Setting and showing a deadline

Let’s be honest here: dealing with date arithmetic is a pain, and working with Java or Kotlin does not exactly make things easier. In real apps, use JodaTime or JSR-310 to deal with dates. To keep things simple, we’ll use the old java.util.Date class you know from TDT4100 (“the Java course”) and a very dirty hack to calculate the number of hours left. Android Studio will complain, if you find it annoying just add @SuppressWarnings("deprecation") at the top of our class.

To ask for a date, the easiest solution is to display a DatePickerDialog. So, when the user taps “Change deadline”, display a date picker dialog. When the user taps OK, the date picker dialog tells us what the user selected (which means we need to listen to the date picker), and we update the deadline.

  1. Create a date field called deadline, and initialize it using new Date(). This field will hold the date selected by the user.
  2. When our button is clicked, create and display a date picker dialog. There are many ways to create the date picker, we’ll use the variant that expects the following:
    DatePickerDialog(Context context, OnDateSetListener listener, int year, int month, int dayOfMonth)

    A few hints:

    • An Activity is a Context.
    • OnDateSetListener is an interface you need to implement somehow. Use an anonymous class or make MainActivity implement it.
    • The people who made Date liked two-digit notation for year, so you need to add 1900 to the output of date.getYear(), and subtract 1900 from the argument you pass to date.setYear().
    • Don’t confuse date.getDay()(“day of week”) and date.getDate() (“day of month”)
  3. Remember to show the dialog. Test that it works before moving on.
    Hint: datePicker.show();
  4. By now, you should have an empty onDateSet method somewhere – either in MainActivity or inside an anonymous class in the DatePickerDialog constructor call. Use it to update the deadline values.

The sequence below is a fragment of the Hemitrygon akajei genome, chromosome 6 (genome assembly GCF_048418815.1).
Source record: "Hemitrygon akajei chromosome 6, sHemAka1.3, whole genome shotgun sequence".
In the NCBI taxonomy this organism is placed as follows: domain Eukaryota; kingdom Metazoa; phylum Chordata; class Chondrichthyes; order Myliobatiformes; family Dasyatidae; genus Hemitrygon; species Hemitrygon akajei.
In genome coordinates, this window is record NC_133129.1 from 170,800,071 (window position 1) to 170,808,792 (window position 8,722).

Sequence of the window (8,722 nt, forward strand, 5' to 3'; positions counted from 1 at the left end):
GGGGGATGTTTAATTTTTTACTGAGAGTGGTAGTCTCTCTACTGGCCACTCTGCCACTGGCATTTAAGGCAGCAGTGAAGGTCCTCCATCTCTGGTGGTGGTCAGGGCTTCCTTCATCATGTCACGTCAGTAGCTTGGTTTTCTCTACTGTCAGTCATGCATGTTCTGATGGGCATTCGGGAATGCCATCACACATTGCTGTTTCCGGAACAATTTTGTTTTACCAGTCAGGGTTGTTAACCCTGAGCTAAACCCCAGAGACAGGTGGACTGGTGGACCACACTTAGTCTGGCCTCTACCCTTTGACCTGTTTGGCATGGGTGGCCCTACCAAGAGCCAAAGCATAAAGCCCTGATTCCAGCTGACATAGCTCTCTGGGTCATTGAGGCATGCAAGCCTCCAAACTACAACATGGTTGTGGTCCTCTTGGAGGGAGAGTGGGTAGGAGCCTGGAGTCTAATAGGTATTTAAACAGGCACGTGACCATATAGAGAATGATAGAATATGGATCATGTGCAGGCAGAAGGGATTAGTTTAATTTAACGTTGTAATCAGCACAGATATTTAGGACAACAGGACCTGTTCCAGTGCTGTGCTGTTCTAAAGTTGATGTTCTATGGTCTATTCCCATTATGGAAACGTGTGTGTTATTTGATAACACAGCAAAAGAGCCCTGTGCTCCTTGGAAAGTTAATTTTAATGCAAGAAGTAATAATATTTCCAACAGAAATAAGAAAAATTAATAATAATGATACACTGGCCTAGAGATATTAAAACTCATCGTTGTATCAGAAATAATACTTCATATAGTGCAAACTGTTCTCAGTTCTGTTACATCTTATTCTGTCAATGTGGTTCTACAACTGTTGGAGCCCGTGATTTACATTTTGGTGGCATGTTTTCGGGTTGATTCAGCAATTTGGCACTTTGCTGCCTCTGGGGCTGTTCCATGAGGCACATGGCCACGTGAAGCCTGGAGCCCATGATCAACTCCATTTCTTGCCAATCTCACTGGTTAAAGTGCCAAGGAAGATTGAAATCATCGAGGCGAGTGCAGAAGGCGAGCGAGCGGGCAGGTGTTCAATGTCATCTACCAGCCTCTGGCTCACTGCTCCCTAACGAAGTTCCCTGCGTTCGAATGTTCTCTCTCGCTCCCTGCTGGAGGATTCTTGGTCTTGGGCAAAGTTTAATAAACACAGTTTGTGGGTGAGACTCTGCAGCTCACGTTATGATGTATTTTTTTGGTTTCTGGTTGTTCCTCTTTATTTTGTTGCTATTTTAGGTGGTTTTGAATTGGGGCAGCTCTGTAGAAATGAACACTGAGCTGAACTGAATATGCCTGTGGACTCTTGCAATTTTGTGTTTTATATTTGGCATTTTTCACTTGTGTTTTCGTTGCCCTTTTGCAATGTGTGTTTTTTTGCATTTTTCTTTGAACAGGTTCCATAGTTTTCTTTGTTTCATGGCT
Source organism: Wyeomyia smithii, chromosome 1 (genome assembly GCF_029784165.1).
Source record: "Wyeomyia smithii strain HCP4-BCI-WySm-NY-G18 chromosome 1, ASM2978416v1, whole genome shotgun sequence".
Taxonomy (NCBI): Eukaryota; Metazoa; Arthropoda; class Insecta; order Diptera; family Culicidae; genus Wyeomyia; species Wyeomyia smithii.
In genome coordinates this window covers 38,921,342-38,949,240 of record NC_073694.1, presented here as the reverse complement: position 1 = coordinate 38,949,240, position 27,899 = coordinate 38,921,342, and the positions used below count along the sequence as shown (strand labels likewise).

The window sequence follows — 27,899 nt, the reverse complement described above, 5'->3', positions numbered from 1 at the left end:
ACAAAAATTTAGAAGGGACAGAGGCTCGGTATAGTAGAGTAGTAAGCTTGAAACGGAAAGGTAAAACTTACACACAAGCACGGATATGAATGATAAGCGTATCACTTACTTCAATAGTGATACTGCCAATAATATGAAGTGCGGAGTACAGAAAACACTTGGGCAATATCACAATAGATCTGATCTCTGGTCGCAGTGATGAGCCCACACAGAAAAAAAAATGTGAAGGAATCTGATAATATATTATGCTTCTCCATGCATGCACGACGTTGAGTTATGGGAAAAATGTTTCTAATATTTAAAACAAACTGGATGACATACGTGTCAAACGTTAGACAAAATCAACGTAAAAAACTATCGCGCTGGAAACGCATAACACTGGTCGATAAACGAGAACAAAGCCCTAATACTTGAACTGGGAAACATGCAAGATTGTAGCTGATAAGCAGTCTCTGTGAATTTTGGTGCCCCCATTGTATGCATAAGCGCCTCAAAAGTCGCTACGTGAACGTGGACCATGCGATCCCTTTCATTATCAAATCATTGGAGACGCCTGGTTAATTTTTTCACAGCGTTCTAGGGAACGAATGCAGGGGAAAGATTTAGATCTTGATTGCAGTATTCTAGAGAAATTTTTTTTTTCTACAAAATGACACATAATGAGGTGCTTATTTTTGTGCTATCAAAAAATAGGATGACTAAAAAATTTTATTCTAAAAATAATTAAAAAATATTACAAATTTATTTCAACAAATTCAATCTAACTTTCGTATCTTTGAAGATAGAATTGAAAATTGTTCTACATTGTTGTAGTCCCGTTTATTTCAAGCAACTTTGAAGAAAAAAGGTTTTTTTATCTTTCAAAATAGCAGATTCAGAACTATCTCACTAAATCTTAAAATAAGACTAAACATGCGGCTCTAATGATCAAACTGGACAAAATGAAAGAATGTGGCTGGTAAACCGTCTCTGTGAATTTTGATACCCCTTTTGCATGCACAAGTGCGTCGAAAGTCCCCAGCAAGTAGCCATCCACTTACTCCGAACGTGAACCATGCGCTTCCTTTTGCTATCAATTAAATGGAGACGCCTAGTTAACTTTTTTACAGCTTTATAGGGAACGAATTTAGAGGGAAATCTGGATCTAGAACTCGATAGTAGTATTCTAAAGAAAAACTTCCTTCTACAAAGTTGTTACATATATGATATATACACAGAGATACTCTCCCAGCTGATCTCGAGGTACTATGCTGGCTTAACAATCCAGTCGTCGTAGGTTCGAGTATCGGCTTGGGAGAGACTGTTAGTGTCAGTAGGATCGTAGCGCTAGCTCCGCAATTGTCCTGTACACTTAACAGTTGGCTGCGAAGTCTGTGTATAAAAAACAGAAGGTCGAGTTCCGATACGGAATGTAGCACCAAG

Important detail: remember to set time of day to 00:00 or 23:59 or whenever your deadlines are. Use a TimePickerDialog if you want to be fancy, it works just like the date picker dialog.

Now we have the correct deadline, but we need to display it somehow. Let’s apply our dirty hack for calculate the difference:

  1. To keep things (somewhat) tidy, create a method to update the screen: void updateUI() {} and call it at last line of onDateSet.
  2. Create a local Date object called now inside our new updateUI method.
  3. Get the time in milliseconds from both dates, and subtract.
  4. Convert to hours:
    long hoursLeft = TimeUnit.HOURS.convert(diff, TimeUnit.MILLISECONDS);
    // Use TimeUnit from java.util.concurrent, not from android.whatever. (If you get this wrong, delete the import line at the top of the file and try again.)
  5. Update the text to display the actual number of hours left.
  6. Optional: Display the deadline in the title at the top of the screen. setTitle(String title); and SimpleDateFormat.getDateTimeInstance().format(Date date); are your friends.

Run our app again. Now you can set the deadline, and the number of days left are updated!

All done? Deadline works and everything? Turn your phone sideways, and see what happens…

Next: When things go sideways – understanding lifecycle

LF